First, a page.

Laura Ingalls Wilder wrote the world-famous Little House books, chronicling the life of Laura from the Big Woods through the First Four Years. They mix a charming, energetic girl's family life with fascinating details of pioneer crafts and ingenuity; I still vividly remember Laura's moccasins and pig-bladder toy as well as her wild struggles with a mean teacher in her adolescence. But I hadn't known that Laura's daughter Rose was also an author until I read Borrowed Names, a poem about the relationship between Laura and Rose.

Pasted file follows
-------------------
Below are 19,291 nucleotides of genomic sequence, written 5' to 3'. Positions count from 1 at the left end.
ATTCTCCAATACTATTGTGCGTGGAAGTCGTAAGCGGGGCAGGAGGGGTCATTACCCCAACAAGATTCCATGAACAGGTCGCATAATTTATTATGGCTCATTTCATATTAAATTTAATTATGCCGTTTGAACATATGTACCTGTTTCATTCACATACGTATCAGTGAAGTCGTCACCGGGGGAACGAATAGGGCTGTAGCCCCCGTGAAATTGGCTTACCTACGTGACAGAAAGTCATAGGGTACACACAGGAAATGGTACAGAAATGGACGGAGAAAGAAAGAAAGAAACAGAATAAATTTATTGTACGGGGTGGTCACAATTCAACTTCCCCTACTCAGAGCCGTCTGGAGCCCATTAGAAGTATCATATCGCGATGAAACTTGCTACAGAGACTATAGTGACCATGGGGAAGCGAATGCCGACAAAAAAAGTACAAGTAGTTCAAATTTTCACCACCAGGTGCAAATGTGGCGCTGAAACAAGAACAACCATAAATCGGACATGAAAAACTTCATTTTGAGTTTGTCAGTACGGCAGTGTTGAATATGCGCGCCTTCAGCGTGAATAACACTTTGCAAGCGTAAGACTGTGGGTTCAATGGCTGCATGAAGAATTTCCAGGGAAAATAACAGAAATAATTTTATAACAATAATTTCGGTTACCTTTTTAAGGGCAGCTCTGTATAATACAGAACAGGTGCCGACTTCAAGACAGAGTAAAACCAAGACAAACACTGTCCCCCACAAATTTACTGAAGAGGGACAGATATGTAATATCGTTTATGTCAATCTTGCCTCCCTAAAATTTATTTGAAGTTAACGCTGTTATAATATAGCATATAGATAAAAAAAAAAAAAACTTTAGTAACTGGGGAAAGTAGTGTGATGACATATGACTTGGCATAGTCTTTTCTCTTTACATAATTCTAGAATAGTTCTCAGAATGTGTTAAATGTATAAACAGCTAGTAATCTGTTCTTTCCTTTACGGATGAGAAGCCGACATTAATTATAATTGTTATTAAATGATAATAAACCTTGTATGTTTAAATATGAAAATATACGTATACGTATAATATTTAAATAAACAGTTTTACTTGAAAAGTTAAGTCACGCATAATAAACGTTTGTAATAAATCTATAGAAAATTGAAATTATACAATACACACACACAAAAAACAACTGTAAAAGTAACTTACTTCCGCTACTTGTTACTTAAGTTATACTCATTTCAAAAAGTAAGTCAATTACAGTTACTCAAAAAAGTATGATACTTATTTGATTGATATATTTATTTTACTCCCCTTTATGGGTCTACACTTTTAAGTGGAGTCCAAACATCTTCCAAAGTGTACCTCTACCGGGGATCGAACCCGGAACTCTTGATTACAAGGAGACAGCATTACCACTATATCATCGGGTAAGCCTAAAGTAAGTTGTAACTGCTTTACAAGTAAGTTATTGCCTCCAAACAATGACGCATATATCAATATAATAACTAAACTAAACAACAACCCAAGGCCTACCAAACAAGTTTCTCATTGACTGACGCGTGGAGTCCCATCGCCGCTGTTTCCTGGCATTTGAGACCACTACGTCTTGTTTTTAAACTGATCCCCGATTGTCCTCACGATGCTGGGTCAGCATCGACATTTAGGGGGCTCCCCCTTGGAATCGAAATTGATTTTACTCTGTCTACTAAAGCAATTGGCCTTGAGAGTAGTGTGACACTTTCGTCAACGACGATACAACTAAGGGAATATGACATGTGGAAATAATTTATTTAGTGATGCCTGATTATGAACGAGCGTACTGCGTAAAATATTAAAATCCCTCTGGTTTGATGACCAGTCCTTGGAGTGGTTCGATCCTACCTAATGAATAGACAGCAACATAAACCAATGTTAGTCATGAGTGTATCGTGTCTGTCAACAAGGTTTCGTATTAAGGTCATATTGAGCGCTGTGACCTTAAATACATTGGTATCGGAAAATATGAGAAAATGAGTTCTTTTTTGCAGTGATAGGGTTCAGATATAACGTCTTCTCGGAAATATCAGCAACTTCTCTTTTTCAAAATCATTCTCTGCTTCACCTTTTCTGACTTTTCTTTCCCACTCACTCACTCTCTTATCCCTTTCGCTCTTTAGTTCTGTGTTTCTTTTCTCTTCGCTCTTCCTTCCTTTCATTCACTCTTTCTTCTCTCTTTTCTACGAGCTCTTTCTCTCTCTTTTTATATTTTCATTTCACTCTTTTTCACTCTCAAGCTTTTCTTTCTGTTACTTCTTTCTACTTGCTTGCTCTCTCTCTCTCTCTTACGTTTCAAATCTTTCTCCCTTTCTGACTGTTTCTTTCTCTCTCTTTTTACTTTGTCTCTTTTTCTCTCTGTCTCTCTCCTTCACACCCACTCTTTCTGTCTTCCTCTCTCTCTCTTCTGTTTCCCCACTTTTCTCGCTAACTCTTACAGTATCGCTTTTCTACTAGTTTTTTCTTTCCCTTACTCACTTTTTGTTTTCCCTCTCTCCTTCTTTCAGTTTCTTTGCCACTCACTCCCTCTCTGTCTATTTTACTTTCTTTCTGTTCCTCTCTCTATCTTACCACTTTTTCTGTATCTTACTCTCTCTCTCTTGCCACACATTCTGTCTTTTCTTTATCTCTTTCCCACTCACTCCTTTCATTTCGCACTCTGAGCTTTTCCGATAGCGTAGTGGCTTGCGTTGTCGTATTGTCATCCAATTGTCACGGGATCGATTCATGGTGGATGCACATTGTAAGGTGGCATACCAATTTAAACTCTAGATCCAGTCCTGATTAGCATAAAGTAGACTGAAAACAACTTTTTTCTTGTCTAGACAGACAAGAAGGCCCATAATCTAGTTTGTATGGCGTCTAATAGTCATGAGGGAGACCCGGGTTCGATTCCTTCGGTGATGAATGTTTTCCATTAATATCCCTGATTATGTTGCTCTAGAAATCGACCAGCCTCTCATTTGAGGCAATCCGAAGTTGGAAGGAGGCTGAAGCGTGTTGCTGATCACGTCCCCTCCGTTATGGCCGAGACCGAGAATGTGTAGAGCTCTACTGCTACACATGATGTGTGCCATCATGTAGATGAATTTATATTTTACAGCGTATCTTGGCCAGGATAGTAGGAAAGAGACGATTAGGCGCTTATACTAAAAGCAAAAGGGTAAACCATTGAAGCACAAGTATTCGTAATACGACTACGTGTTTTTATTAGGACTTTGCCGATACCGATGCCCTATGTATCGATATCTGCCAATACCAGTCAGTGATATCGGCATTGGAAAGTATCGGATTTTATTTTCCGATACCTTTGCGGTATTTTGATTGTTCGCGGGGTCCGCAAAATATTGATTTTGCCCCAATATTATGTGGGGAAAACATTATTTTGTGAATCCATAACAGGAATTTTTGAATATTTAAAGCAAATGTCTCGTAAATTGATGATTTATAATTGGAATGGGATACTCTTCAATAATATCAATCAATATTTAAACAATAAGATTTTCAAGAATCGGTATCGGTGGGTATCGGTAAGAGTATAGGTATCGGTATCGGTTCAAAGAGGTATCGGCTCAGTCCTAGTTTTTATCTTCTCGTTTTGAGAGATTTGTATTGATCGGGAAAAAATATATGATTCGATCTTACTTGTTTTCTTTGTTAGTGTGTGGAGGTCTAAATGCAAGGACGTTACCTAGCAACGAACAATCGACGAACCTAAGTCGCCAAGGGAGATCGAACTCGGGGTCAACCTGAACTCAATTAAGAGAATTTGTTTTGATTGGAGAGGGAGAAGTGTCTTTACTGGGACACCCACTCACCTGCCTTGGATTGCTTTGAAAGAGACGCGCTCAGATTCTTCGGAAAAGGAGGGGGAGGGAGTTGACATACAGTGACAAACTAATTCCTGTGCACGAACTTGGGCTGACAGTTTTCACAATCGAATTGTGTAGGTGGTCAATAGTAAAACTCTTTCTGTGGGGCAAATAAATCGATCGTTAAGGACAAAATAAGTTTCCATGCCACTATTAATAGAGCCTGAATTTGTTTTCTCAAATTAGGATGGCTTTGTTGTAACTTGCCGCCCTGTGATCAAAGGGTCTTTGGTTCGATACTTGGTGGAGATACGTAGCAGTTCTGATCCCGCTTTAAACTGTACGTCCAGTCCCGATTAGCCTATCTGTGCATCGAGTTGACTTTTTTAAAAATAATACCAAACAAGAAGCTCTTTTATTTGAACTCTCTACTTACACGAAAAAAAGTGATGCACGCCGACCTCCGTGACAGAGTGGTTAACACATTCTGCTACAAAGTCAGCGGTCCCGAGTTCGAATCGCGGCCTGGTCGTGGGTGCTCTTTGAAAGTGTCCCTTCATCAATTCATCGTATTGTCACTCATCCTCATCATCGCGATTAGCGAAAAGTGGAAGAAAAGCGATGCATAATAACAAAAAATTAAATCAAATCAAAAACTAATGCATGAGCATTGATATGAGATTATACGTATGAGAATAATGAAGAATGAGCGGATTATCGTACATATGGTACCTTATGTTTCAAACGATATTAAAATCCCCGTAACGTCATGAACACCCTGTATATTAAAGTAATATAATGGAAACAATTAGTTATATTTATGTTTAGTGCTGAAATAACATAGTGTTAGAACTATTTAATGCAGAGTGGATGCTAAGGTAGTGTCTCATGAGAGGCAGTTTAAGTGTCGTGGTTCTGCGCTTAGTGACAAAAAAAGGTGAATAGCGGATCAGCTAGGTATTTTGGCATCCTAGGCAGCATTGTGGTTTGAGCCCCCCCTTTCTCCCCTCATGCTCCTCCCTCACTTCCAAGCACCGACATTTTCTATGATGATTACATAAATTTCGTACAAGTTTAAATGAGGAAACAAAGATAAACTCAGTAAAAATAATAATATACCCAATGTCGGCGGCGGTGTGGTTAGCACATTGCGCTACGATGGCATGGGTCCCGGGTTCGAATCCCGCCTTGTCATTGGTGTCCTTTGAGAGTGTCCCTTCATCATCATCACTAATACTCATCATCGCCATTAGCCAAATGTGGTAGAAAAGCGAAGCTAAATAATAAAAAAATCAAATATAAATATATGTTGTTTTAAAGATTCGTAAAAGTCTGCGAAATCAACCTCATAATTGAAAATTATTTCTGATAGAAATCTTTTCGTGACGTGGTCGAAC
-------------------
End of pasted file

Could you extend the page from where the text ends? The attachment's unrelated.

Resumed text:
This led me to The Ghost in the Little House: A Life of Rose Wilder Lane (MISSOURI BIOGRAPHY SERIES) by William Holtz, a biography devoted to Rose Wilder Lane, from her harsh life on the failed farm from the last Laura book through her journalist years, her novels, her extensive help to her mother's writing, and finally her status as an idol of the libertarian movement, a woman who refused to register for Social Security, who churned her own butter rather than register for rationing during World War II. Although I enjoyed the frisson of finding that Rose rewrote all of the Laura books except the last, I found her trips abroad more interesting. She spent time in Europe after the first World War, documenting the work of the Red Cross, and then went back to America to face the deprivations of the depression. The text tends towards dryness, and I wish Holtz had forced more of a narrative; I often felt he was arguing towards a point but that he kept shifting directions. I enjoyed this book, but won't search for other books of his. B-